There are many things that are quite strange about ‘The Nutcracker and the Four Realms,’ a feature film for children that loosely takes elements from the ‘Nutcracker Ballet’ by Marius Petipa and the short story ‘The Nutcracker and the Mouse King’ by E.T.A. Hoffman.
The first strange thing is that this is essentially a Christmas story, but its pre-Halloween release sends frighteningly wrong signals about how Disney feels this film will do in December, which would have been more apt. It’s almost as if Disney knew that they didn’t have a solid project on their hands and shipped it off early, hoping people would take to the Christmas tale in lieu of being scared with all the horror releases coming up. It’s a good marketing ploy, if you think about it, but it doesn’t say much about the film as a whole.
And for a film entitled ‘The Nutcracker and the Four Realms,’ the story is not about the titular Nutcracker but a young girl, Cara, who discovers a magical world where her deceased mother was a queen. The Nutcracker, who is named Captain Philip, is not even a lead character and plays off as a weak support for Cara and he is overshadowed by the other beings in this magical world, most specifically Keira Knightley, who I will talk more in detail later.
And while this reimagining of the famous Christmas story has been updated for a more contemporary mindset -- a strong message of female empowerment and a diverse cast including a black Nutcracker, and Cara’s godfather being played by an elegantly bedraggled Morgan Freeman -- it comes off more as jarring as the diversity feels forced rather than sublime. There is a distinct old-world feel, even though the time frame is never really set, but the technology and the customs harken to days the Edwardian era or even older (Morgan Freeman’s Uncle Dresselmeyer doesn’t seem to fit into this world). I appreciate the intention, I don’t agree with the execution.
And for all its magic and wonder, ‘The Nutcracker and the Four Realms’ reads incredibly thin. Cara and her family are feeling the loss of her mother and it bodes as a sad Christmas. But when she receives a final gift, an ornate metal egg with a lock, she searches for the key that leads her to a magical world where she discovers she is a princess and she must save the four realms from an impending war.
The connection between Cara’s strained relationship with her father in the real world bares very little emotional connection to this secret world of her mother. The lessons she learns in her adventures in the said four realms are earned easily, and the challenges lack any real tension or struggle.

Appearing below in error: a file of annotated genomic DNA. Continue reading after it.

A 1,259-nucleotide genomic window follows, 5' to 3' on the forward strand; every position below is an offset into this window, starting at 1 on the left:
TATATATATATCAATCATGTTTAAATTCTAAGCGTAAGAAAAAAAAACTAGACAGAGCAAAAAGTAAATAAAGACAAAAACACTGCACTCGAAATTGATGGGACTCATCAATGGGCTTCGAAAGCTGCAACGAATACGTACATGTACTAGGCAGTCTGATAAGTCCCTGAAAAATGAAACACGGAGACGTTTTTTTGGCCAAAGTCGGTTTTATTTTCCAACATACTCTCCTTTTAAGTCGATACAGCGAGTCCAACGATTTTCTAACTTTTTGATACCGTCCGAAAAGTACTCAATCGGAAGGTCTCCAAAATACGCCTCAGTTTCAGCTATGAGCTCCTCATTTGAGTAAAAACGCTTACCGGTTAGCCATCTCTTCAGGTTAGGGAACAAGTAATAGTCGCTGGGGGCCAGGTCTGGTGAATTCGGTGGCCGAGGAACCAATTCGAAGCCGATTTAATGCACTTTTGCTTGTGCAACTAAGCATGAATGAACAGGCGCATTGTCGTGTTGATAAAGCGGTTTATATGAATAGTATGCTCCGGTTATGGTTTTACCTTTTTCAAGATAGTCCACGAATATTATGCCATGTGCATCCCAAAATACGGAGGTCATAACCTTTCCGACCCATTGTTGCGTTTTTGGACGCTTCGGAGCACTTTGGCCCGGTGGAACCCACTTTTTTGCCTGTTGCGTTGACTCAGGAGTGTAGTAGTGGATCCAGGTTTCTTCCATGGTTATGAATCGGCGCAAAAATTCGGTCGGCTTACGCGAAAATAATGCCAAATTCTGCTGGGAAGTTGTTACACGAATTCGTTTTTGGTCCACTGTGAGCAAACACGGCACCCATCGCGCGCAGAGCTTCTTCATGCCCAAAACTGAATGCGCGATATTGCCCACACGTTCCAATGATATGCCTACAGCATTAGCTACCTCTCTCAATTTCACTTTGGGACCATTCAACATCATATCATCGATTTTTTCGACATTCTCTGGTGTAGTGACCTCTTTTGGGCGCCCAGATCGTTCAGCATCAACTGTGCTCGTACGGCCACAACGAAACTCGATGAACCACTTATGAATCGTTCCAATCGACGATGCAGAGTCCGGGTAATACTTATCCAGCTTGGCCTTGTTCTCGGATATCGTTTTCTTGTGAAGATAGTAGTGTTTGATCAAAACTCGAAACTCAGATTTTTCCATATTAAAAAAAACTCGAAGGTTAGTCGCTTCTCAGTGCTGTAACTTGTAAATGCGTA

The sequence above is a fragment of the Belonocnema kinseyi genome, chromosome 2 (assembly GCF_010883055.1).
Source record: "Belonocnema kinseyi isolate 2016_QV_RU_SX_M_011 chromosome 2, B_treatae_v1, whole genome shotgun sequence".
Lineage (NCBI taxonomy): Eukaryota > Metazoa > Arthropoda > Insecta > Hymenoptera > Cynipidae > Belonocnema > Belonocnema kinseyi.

But maybe I’m not the right market for this movie. This is a movie geared towards children and as an adult, I am looking for more depth or layers. Kids are going to love the mice and the idea of toys coming to life, but this is not one of those films that can be enjoyed by both children and their adult companions together.
And the production design of ‘The Nutcracker and the Four Realms’ is so busy and kitschy and, to coin a term of the progressive younger generation, so very extra. Everything is so abundantly ornate and detailed that it draws so much attention. There’s no moment for your eyes to rest, and it’s distracting.
The film’s saving grace is its message of empowerment to younger women. Cara is not just a strong young woman but she’s a mechanic and a scientist, which is not new, but something that needs to be enforced. The film also gives us a Keira Knightley performance that is unlike anything we’ve ever seen her in before.
As one of the regents of the Four Realms, Keira Knightley’s Sugarplum is frenetic, overly-bubbly, and surprising. It’s out of character for Knightley, which makes it enjoyable, but there is more to it than that, and when she reveals more and more of her character, we see glimpses of her incredible range. She steals the scenes from the lovely Mackenzie Foy’s Cara and even a rough-and-tumble Helen Mirren.
Even as a children’s film, I feel that ‘The Nutcracker and the Four Realms’ is a little overboard and maybe that’s why it was thrown into the Halloween season instead of the more appropriate Christmas season slate and if it does well, it’s because kids can’t watch most of the horror films that dominate the cinemas.